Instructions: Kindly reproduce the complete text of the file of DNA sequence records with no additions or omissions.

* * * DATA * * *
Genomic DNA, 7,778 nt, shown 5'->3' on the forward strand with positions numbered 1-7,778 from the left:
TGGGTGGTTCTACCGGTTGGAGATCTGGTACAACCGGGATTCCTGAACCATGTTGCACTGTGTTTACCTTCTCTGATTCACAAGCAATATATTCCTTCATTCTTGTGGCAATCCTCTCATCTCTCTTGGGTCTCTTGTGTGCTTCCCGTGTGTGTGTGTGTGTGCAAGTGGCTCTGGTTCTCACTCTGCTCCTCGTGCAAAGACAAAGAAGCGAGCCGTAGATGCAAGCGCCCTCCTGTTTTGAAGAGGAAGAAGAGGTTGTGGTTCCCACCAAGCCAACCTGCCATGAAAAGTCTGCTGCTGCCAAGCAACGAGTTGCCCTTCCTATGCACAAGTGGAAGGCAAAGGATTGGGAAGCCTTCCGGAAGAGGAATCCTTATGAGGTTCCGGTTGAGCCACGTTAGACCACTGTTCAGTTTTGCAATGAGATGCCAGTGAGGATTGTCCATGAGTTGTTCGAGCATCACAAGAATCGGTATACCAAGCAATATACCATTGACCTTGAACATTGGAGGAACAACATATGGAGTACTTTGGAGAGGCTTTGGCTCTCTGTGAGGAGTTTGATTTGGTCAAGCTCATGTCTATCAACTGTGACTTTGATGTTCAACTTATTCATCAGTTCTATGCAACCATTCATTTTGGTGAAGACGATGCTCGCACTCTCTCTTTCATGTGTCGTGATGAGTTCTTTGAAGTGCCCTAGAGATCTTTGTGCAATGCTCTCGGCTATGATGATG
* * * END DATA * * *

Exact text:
Genomic DNA, 7,778 nt, shown 5'->3' on the forward strand with positions numbered 1-7,778 from the left:
TGGGTGGTTCTACCGGTTGGAGATCTGGTACAACCGGGATTCCTGAACCATGTTGCACTGTGTTTACCTTCTCTGATTCACAAGCAATATATTCCTTCATTCTTGTGGCAATCCTCTCATCTCTCTTGGGTCTCTTGTGTGCTTCCCGTGTGTGTGTGTGTGTGCAAGTGGCTCTGGTTCTCACTCTGCTCCTCGTGCAAAGACAAAGAAGCGAGCCGTAGATGCAAGCGCCCTCCTGTTTTGAAGAGGAAGAAGAGGTTGTGGTTCCCACCAAGCCAACCTGCCATGAAAAGTCTGCTGCTGCCAAGCAACGAGTTGCCCTTCCTATGCACAAGTGGAAGGCAAAGGATTGGGAAGCCTTCCGGAAGAGGAATCCTTATGAGGTTCCGGTTGAGCCACGTTAGACCACTGTTCAGTTTTGCAATGAGATGCCAGTGAGGATTGTCCATGAGTTGTTCGAGCATCACAAGAATCGGTATACCAAGCAATATACCATTGACCTTGAACATTGGAGGAACAACATATGGAGTACTTTGGAGAGGCTTTGGCTCTCTGTGAGGAGTTTGATTTGGTCAAGCTCATGTCTATCAACTGTGACTTTGATGTTCAACTTATTCATCAGTTCTATGCAACCATTCATTTTGGTGAAGACGATGCTCGCACTCTCTCTTTCATGTGTCGTGATGAGTTCTTTGAAGTGCCCTAGAGATCTTTGTGCAATGCTCTCGGCTATGATGATG